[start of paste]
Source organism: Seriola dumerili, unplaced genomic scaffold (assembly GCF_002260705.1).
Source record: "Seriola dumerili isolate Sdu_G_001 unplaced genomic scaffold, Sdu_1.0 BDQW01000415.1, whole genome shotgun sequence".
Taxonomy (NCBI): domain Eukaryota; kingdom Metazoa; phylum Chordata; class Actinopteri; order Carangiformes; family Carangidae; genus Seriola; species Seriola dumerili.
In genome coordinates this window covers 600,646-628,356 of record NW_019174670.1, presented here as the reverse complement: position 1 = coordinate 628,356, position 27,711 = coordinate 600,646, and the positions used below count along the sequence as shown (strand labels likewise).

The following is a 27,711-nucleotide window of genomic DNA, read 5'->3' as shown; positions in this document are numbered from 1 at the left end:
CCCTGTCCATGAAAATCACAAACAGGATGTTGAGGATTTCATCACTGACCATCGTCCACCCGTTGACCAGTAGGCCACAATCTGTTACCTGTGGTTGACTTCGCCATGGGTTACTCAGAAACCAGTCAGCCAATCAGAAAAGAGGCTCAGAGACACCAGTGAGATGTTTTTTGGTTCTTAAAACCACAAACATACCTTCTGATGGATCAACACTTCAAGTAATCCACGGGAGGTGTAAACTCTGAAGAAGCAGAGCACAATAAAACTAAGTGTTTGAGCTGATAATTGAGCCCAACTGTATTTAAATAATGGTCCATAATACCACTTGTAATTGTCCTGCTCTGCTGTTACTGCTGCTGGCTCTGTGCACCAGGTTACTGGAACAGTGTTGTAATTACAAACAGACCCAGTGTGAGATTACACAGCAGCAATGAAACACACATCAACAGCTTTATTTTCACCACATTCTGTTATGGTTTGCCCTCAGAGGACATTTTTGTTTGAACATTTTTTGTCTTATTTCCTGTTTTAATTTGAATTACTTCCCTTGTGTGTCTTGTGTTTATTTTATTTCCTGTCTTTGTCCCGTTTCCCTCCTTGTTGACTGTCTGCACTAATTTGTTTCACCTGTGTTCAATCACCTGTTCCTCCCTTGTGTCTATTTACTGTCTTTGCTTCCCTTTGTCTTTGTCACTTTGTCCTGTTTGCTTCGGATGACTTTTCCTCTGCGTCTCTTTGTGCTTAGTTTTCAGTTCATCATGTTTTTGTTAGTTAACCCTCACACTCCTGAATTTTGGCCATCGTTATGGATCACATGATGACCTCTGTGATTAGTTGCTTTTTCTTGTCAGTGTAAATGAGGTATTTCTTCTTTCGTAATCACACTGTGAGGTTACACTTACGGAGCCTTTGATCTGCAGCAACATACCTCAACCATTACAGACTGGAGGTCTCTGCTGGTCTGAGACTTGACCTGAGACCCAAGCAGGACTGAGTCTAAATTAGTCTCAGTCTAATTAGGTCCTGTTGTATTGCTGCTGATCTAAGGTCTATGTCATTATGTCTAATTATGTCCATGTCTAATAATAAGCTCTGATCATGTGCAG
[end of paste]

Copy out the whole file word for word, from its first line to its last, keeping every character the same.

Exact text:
Source organism: Seriola dumerili, unplaced genomic scaffold (assembly GCF_002260705.1).
Source record: "Seriola dumerili isolate Sdu_G_001 unplaced genomic scaffold, Sdu_1.0 BDQW01000415.1, whole genome shotgun sequence".
Taxonomy (NCBI): domain Eukaryota; kingdom Metazoa; phylum Chordata; class Actinopteri; order Carangiformes; family Carangidae; genus Seriola; species Seriola dumerili.
In genome coordinates this window covers 600,646-628,356 of record NW_019174670.1, presented here as the reverse complement: position 1 = coordinate 628,356, position 27,711 = coordinate 600,646, and the positions used below count along the sequence as shown (strand labels likewise).

The following is a 27,711-nucleotide window of genomic DNA, read 5'->3' as shown; positions in this document are numbered from 1 at the left end:
CCCTGTCCATGAAAATCACAAACAGGATGTTGAGGATTTCATCACTGACCATCGTCCACCCGTTGACCAGTAGGCCACAATCTGTTACCTGTGGTTGACTTCGCCATGGGTTACTCAGAAACCAGTCAGCCAATCAGAAAAGAGGCTCAGAGACACCAGTGAGATGTTTTTTGGTTCTTAAAACCACAAACATACCTTCTGATGGATCAACACTTCAAGTAATCCACGGGAGGTGTAAACTCTGAAGAAGCAGAGCACAATAAAACTAAGTGTTTGAGCTGATAATTGAGCCCAACTGTATTTAAATAATGGTCCATAATACCACTTGTAATTGTCCTGCTCTGCTGTTACTGCTGCTGGCTCTGTGCACCAGGTTACTGGAACAGTGTTGTAATTACAAACAGACCCAGTGTGAGATTACACAGCAGCAATGAAACACACATCAACAGCTTTATTTTCACCACATTCTGTTATGGTTTGCCCTCAGAGGACATTTTTGTTTGAACATTTTTTGTCTTATTTCCTGTTTTAATTTGAATTACTTCCCTTGTGTGTCTTGTGTTTATTTTATTTCCTGTCTTTGTCCCGTTTCCCTCCTTGTTGACTGTCTGCACTAATTTGTTTCACCTGTGTTCAATCACCTGTTCCTCCCTTGTGTCTATTTACTGTCTTTGCTTCCCTTTGTCTTTGTCACTTTGTCCTGTTTGCTTCGGATGACTTTTCCTCTGCGTCTCTTTGTGCTTAGTTTTCAGTTCATCATGTTTTTGTTAGTTAACCCTCACACTCCTGAATTTTGGCCATCGTTATGGATCACATGATGACCTCTGTGATTAGTTGCTTTTTCTTGTCAGTGTAAATGAGGTATTTCTTCTTTCGTAATCACACTGTGAGGTTACACTTACGGAGCCTTTGATCTGCAGCAACATACCTCAACCATTACAGACTGGAGGTCTCTGCTGGTCTGAGACTTGACCTGAGACCCAAGCAGGACTGAGTCTAAATTAGTCTCAGTCTAATTAGGTCCTGTTGTATTGCTGCTGATCTAAGGTCTATGTCATTATGTCTAATTATGTCCATGTCTAATAATAAGCTCTGATCATGTGCAG